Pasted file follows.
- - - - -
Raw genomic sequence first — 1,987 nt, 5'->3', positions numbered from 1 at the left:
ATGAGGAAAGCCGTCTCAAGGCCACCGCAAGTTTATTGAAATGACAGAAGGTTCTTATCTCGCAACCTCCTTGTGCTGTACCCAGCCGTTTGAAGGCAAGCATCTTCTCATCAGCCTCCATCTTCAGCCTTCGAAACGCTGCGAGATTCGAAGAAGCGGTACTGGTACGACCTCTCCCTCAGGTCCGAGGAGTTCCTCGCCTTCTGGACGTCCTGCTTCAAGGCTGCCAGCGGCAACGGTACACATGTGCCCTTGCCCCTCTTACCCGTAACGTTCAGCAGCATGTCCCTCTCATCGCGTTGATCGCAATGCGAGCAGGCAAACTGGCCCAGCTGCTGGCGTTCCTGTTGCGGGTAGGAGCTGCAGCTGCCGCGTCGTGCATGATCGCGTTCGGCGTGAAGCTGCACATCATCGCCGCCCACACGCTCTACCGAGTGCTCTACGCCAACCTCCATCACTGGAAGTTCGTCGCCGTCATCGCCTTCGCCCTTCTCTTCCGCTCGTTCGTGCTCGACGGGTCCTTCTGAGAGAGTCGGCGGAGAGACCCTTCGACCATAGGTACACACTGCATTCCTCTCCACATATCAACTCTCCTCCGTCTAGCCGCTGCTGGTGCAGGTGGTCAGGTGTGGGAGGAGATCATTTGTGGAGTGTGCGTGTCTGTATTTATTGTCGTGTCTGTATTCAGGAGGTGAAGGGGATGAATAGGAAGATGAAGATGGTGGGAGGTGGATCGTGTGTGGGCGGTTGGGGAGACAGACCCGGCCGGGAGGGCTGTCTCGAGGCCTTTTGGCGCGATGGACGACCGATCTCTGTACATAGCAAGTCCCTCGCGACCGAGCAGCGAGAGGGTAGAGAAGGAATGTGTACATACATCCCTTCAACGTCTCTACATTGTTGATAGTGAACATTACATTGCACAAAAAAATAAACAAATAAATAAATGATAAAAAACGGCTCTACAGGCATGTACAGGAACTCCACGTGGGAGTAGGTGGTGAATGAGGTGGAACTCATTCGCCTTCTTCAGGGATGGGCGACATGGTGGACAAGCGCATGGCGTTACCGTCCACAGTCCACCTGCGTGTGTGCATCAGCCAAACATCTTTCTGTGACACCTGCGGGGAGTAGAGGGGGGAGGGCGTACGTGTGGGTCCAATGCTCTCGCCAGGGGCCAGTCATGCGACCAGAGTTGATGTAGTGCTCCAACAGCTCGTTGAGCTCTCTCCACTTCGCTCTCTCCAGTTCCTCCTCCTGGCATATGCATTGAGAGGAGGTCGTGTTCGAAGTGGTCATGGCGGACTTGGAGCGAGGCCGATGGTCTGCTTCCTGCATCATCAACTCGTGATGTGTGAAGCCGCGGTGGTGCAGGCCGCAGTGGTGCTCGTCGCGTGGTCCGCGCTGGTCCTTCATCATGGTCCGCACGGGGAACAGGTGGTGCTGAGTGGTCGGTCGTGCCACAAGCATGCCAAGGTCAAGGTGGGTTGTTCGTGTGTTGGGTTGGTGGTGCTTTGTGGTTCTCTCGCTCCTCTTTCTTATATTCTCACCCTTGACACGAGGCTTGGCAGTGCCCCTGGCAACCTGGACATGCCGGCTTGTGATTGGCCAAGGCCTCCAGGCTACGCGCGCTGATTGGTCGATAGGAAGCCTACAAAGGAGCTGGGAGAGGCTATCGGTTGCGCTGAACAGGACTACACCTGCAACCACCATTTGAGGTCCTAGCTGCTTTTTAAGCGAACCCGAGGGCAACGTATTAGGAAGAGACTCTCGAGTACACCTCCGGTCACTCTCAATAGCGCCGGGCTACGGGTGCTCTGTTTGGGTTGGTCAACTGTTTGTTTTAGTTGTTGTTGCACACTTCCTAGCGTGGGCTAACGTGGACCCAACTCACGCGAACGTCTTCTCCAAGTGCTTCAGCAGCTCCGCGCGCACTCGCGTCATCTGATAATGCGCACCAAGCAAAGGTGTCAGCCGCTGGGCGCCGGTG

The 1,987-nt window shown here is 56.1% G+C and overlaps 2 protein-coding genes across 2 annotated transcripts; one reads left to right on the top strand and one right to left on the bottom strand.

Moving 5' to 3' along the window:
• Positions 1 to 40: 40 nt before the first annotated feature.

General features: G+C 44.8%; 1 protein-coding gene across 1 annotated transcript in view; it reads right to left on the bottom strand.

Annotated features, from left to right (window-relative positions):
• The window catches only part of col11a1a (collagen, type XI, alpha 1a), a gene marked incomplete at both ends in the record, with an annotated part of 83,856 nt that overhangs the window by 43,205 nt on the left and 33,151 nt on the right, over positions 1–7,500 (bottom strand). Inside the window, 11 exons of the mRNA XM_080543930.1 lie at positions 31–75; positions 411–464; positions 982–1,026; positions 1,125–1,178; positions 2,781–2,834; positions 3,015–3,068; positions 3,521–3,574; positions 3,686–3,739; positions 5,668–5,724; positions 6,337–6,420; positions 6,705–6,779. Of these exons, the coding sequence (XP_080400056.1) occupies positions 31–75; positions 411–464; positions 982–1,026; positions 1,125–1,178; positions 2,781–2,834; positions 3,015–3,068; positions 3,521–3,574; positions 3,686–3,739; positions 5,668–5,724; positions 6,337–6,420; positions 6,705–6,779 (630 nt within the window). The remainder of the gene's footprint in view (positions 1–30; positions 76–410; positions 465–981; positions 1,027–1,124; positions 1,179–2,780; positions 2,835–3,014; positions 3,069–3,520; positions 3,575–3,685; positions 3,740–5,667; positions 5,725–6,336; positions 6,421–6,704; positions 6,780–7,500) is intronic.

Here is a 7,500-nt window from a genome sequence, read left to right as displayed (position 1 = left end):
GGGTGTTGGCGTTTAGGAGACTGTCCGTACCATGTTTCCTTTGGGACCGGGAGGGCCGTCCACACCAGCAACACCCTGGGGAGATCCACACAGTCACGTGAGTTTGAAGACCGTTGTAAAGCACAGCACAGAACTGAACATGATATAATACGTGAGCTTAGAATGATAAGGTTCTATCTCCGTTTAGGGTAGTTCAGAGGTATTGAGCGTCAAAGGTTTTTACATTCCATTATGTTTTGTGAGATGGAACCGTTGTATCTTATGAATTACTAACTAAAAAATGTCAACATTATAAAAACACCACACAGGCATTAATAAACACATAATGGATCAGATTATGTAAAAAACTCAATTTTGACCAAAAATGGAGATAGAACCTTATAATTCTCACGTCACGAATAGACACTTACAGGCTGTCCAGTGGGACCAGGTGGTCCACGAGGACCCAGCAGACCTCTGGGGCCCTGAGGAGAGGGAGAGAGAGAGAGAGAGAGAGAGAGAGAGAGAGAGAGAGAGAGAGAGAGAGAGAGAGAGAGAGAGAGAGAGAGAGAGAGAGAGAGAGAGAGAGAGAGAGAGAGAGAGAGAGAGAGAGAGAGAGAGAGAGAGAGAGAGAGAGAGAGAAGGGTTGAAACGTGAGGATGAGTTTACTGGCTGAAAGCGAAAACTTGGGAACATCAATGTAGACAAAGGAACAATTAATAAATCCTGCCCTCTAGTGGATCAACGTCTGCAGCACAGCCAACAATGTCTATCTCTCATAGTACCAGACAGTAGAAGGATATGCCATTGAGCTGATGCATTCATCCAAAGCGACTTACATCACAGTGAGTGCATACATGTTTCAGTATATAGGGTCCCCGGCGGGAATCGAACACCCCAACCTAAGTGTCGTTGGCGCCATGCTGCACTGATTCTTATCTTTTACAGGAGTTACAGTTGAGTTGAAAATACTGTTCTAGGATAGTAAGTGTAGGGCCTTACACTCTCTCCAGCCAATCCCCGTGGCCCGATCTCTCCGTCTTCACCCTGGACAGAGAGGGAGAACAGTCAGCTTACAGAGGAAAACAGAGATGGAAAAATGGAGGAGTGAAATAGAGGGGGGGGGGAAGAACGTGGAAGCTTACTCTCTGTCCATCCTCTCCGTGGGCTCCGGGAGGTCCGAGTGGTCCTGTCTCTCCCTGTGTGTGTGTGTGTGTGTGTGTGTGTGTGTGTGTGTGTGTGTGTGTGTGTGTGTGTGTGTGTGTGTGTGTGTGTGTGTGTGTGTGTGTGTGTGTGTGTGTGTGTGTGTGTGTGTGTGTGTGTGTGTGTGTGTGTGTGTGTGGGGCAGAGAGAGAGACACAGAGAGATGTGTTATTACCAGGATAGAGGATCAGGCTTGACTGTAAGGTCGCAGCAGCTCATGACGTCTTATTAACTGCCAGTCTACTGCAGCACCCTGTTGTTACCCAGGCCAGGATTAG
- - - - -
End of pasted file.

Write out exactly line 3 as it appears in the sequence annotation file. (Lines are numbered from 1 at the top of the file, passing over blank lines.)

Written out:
The 1,987-nt window shown here is 56.1% G+C and overlaps 2 protein-coding genes across 2 annotated transcripts; one reads left to right on the top strand and one right to left on the bottom strand.